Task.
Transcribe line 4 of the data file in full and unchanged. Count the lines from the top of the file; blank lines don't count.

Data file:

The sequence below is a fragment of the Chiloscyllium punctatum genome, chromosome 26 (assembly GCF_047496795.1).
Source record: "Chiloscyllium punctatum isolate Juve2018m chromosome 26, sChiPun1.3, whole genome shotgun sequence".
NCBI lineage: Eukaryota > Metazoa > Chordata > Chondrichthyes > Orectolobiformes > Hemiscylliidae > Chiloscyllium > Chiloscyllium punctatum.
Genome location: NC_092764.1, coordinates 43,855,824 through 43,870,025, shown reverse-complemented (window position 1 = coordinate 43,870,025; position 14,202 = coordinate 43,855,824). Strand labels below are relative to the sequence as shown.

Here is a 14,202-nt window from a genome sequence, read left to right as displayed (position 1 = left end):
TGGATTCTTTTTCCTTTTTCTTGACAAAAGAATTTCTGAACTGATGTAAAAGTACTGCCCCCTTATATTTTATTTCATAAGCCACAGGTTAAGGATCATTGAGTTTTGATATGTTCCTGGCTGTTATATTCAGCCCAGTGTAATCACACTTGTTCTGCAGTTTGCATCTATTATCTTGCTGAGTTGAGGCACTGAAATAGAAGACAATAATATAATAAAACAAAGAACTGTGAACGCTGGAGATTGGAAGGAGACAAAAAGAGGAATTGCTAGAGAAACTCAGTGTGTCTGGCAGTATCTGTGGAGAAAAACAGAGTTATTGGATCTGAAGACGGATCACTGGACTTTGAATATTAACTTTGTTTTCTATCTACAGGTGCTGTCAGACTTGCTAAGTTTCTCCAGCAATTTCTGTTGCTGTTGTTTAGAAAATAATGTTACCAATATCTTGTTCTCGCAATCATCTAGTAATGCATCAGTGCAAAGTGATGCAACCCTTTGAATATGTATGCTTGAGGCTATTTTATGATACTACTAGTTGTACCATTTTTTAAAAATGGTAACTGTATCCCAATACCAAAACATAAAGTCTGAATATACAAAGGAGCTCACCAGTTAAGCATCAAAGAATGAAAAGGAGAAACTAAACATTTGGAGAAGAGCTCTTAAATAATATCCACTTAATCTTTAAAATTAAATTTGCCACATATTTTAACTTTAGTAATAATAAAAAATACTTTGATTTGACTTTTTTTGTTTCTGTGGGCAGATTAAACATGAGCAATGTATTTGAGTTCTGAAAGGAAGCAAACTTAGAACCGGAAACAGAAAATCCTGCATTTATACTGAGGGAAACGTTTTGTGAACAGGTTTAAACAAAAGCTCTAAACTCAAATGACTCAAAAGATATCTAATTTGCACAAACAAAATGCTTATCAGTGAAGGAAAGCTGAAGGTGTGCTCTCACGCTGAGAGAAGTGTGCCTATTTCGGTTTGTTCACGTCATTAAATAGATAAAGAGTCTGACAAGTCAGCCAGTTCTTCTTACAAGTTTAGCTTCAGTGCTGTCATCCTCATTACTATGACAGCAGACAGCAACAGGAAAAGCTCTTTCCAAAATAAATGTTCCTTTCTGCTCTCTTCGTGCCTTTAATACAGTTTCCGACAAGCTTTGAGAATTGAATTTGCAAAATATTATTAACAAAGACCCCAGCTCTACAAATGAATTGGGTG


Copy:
Genome location: NC_092764.1, coordinates 43,855,824 through 43,870,025, shown reverse-complemented (window position 1 = coordinate 43,870,025; position 14,202 = coordinate 43,855,824). Strand labels below are relative to the sequence as shown.